Florida’s Short-Term Rents Expected To Spike This Winter
After seeing unprecedented demand over the summer, property owners in Florida are anticipating a busy winter rental season and predict that rents could nearly double, even with COVID-19 cases starting to trend upwards in the state.
Summer is traditionally the slowest time of the year for Florida rentals, but this summer, prices were up 15 to 20% from last year, says Farid Gazizov, a property manager who runs units in South Florida.
Average daily rents were up from $165 in June 2019 to $193 this year, $172 to $201 in July and $189 to $207 in August, according to data from Airbnb and VRBO compiled and analyzed by Gazizov using a platform he runs that allows owners to research rental competition in their area.
Based on his analysis, Gazizov predicts that winter rental prices will jump from $220 to $240 in January and from $234 to $468 in February.
Kimberly Martinez, an investor who rents out properties in Siesta Key through Airbnb and Booking.com and the other channels, says she is already seeing higher demand and prices.
“I have duplex units, and instead of renting them out as one- and two-bedroom apartments, we started marketing them as ‘retreat’ properties, renting both units of the duplex, which sleep 10 to 12 and have had a great response from groups of family and friends concerned about the ‘big C,’” Martinez says. “The limited inventory on these types of accommodations, coupled with the ability to spread the cost over several families, seems to make the cost a non-issue.”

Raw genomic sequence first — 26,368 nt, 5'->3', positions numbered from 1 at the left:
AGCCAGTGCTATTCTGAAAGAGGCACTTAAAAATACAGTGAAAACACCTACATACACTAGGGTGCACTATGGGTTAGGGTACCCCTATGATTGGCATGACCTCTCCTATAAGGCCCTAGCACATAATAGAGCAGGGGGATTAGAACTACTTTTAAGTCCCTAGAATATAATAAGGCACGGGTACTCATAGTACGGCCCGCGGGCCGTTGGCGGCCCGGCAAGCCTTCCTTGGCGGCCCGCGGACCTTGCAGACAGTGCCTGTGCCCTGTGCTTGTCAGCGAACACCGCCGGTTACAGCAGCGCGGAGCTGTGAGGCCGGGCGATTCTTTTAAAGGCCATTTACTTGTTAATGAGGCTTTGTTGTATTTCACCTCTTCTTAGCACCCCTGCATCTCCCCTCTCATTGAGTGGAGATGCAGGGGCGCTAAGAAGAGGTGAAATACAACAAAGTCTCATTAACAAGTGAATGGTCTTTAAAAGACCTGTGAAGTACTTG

As a result, Martinez says her average revenue per night for October was double what it was in October 2019.
Irina Roth, who manages 21 short-term rental properties in Tampa Bay, through a company called MIDZ Home Services LLC, saw rates jump from an average of $99 per night to $135 per night.
“When COVID happened, we had lots of cancellation due to travel restrictions — we have lots of international guests — followed by the short-term rental ban,” Roth says. “A few days before Memorial Day weekend, we got a green light to resume renting again. Immediately, 100% of our listings got booked within hours.”
Many people who couldn’t leave Florida due to the travel ban ended up extending or moving from other rentals to Roth’s properties.
“We had lots of one- to two-month stays, which was very unusual,” Roth says.
Summer then saw unprecedented demand.
“Usually, we have a pretty steady summer,” Roth says. “June and July are good months, but we offer lower rates. This time, it was the opposite. Guests kept coming and we saw a 90% occupancy rate compare to last year’s 60%. Our summer rates alone increased by about 15% compared to last year. August and September are always slow, but we had a very busy month and September beat all records.”
Aside from managing properties, Roth works as an agent with Charles Rutenberg Realty, and she has also been seeing interest from people looking to move to Florida permanently.
“I help tons of buyers moving down here from all over the U.S.,” Roth says. “They usually end up renting our properties short-term for one to two months, while they look for a home to purchase and close on. One property we have, with 10 units, has been at a 100% occupancy rate for the past month.”